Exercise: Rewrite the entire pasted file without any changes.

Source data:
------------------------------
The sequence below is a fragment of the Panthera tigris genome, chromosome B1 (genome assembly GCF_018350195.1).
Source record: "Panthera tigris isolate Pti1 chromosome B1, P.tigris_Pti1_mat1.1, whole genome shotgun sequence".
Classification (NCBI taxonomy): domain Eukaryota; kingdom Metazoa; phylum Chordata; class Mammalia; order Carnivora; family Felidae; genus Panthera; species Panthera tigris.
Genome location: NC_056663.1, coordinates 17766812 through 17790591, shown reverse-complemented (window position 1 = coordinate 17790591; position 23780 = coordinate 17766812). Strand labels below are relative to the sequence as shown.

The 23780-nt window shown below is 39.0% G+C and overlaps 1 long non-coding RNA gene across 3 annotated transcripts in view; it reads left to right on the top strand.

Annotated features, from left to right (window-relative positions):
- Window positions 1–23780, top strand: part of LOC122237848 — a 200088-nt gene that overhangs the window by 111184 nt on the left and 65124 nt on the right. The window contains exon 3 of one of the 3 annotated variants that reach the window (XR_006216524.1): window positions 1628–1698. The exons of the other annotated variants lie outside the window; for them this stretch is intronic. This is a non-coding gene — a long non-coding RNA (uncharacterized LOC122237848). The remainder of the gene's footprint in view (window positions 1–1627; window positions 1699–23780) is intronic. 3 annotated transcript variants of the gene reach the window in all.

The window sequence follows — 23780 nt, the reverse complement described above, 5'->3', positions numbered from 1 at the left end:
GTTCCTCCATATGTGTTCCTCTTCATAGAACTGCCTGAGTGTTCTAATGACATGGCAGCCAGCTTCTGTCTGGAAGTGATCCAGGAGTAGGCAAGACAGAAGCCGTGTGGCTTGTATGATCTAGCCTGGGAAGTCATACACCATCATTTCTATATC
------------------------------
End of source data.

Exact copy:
The sequence below is a fragment of the Panthera tigris genome, chromosome B1 (genome assembly GCF_018350195.1).
Source record: "Panthera tigris isolate Pti1 chromosome B1, P.tigris_Pti1_mat1.1, whole genome shotgun sequence".
Classification (NCBI taxonomy): domain Eukaryota; kingdom Metazoa; phylum Chordata; class Mammalia; order Carnivora; family Felidae; genus Panthera; species Panthera tigris.
Genome location: NC_056663.1, coordinates 17766812 through 17790591, shown reverse-complemented (window position 1 = coordinate 17790591; position 23780 = coordinate 17766812). Strand labels below are relative to the sequence as shown.

The 23780-nt window shown below is 39.0% G+C and overlaps 1 long non-coding RNA gene across 3 annotated transcripts in view; it reads left to right on the top strand.

Annotated features, from left to right (window-relative positions):
- Window positions 1–23780, top strand: part of LOC122237848 — a 200088-nt gene that overhangs the window by 111184 nt on the left and 65124 nt on the right. The window contains exon 3 of one of the 3 annotated variants that reach the window (XR_006216524.1): window positions 1628–1698. The exons of the other annotated variants lie outside the window; for them this stretch is intronic. This is a non-coding gene — a long non-coding RNA (uncharacterized LOC122237848). The remainder of the gene's footprint in view (window positions 1–1627; window positions 1699–23780) is intronic. 3 annotated transcript variants of the gene reach the window in all.

The window sequence follows — 23780 nt, the reverse complement described above, 5'->3', positions numbered from 1 at the left end:
GTTCCTCCATATGTGTTCCTCTTCATAGAACTGCCTGAGTGTTCTAATGACATGGCAGCCAGCTTCTGTCTGGAAGTGATCCAGGAGTAGGCAAGACAGAAGCCGTGTGGCTTGTATGATCTAGCCTGGGAAGTCATACACCATCATTTCTATATC